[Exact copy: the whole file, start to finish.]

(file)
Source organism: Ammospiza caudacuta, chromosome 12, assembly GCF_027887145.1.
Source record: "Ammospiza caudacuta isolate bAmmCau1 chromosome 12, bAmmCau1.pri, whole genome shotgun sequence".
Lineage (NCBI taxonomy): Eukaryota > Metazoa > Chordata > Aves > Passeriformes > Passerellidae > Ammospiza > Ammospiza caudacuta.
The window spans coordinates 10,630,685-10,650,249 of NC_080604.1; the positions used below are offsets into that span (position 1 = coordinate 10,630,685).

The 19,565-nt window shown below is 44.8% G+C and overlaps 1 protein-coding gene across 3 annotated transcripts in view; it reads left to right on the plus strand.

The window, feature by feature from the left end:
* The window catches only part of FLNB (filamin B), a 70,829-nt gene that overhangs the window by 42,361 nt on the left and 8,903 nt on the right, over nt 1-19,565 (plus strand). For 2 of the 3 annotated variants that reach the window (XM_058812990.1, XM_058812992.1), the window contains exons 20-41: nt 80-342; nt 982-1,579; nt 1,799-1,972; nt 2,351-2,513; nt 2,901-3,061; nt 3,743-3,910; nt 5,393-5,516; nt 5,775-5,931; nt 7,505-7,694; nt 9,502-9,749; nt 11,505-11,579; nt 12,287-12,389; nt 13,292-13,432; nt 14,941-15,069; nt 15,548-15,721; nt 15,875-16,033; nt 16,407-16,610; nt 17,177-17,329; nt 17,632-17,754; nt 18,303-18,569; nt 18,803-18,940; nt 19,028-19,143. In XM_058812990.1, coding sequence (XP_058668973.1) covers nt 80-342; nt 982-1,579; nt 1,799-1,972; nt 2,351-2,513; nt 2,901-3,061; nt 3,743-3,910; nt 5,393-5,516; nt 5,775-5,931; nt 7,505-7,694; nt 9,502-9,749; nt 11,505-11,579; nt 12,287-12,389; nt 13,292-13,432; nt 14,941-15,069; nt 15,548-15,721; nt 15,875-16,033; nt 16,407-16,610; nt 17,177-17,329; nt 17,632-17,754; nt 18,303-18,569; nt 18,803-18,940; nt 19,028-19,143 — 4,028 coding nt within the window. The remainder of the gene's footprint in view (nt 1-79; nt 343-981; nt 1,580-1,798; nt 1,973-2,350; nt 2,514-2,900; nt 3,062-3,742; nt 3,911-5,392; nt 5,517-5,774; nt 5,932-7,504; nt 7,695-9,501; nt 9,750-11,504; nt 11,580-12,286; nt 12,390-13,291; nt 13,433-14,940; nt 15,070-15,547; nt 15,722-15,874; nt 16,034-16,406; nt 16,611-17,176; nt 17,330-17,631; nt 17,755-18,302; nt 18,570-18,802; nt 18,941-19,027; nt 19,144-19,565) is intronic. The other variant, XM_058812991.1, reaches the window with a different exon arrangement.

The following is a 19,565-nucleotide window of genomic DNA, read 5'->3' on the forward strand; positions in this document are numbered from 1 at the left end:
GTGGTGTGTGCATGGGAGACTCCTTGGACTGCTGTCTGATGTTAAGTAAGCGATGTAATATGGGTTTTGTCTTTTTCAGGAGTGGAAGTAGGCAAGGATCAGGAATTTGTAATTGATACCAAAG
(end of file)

Source organism: Ammospiza caudacuta, chromosome 12, assembly GCF_027887145.1.
Source record: "Ammospiza caudacuta isolate bAmmCau1 chromosome 12, bAmmCau1.pri, whole genome shotgun sequence".
Lineage (NCBI taxonomy): Eukaryota > Metazoa > Chordata > Aves > Passeriformes > Passerellidae > Ammospiza > Ammospiza caudacuta.
The window spans coordinates 10,630,685-10,650,249 of NC_080604.1; the positions used below are offsets into that span (position 1 = coordinate 10,630,685).

The 19,565-nt window shown below is 44.8% G+C and overlaps 1 protein-coding gene across 3 annotated transcripts in view; it reads left to right on the plus strand.

The window, feature by feature from the left end:
* The window catches only part of FLNB (filamin B), a 70,829-nt gene that overhangs the window by 42,361 nt on the left and 8,903 nt on the right, over nt 1-19,565 (plus strand). For 2 of the 3 annotated variants that reach the window (XM_058812990.1, XM_058812992.1), the window contains exons 20-41: nt 80-342; nt 982-1,579; nt 1,799-1,972; nt 2,351-2,513; nt 2,901-3,061; nt 3,743-3,910; nt 5,393-5,516; nt 5,775-5,931; nt 7,505-7,694; nt 9,502-9,749; nt 11,505-11,579; nt 12,287-12,389; nt 13,292-13,432; nt 14,941-15,069; nt 15,548-15,721; nt 15,875-16,033; nt 16,407-16,610; nt 17,177-17,329; nt 17,632-17,754; nt 18,303-18,569; nt 18,803-18,940; nt 19,028-19,143. In XM_058812990.1, coding sequence (XP_058668973.1) covers nt 80-342; nt 982-1,579; nt 1,799-1,972; nt 2,351-2,513; nt 2,901-3,061; nt 3,743-3,910; nt 5,393-5,516; nt 5,775-5,931; nt 7,505-7,694; nt 9,502-9,749; nt 11,505-11,579; nt 12,287-12,389; nt 13,292-13,432; nt 14,941-15,069; nt 15,548-15,721; nt 15,875-16,033; nt 16,407-16,610; nt 17,177-17,329; nt 17,632-17,754; nt 18,303-18,569; nt 18,803-18,940; nt 19,028-19,143 — 4,028 coding nt within the window. The remainder of the gene's footprint in view (nt 1-79; nt 343-981; nt 1,580-1,798; nt 1,973-2,350; nt 2,514-2,900; nt 3,062-3,742; nt 3,911-5,392; nt 5,517-5,774; nt 5,932-7,504; nt 7,695-9,501; nt 9,750-11,504; nt 11,580-12,286; nt 12,390-13,291; nt 13,433-14,940; nt 15,070-15,547; nt 15,722-15,874; nt 16,034-16,406; nt 16,611-17,176; nt 17,330-17,631; nt 17,755-18,302; nt 18,570-18,802; nt 18,941-19,027; nt 19,144-19,565) is intronic. The other variant, XM_058812991.1, reaches the window with a different exon arrangement.

The following is a 19,565-nucleotide window of genomic DNA, read 5'->3' on the forward strand; positions in this document are numbered from 1 at the left end:
GTGGTGTGTGCATGGGAGACTCCTTGGACTGCTGTCTGATGTTAAGTAAGCGATGTAATATGGGTTTTGTCTTTTTCAGGAGTGGAAGTAGGCAAGGATCAGGAATTTGTAATTGATACCAAAG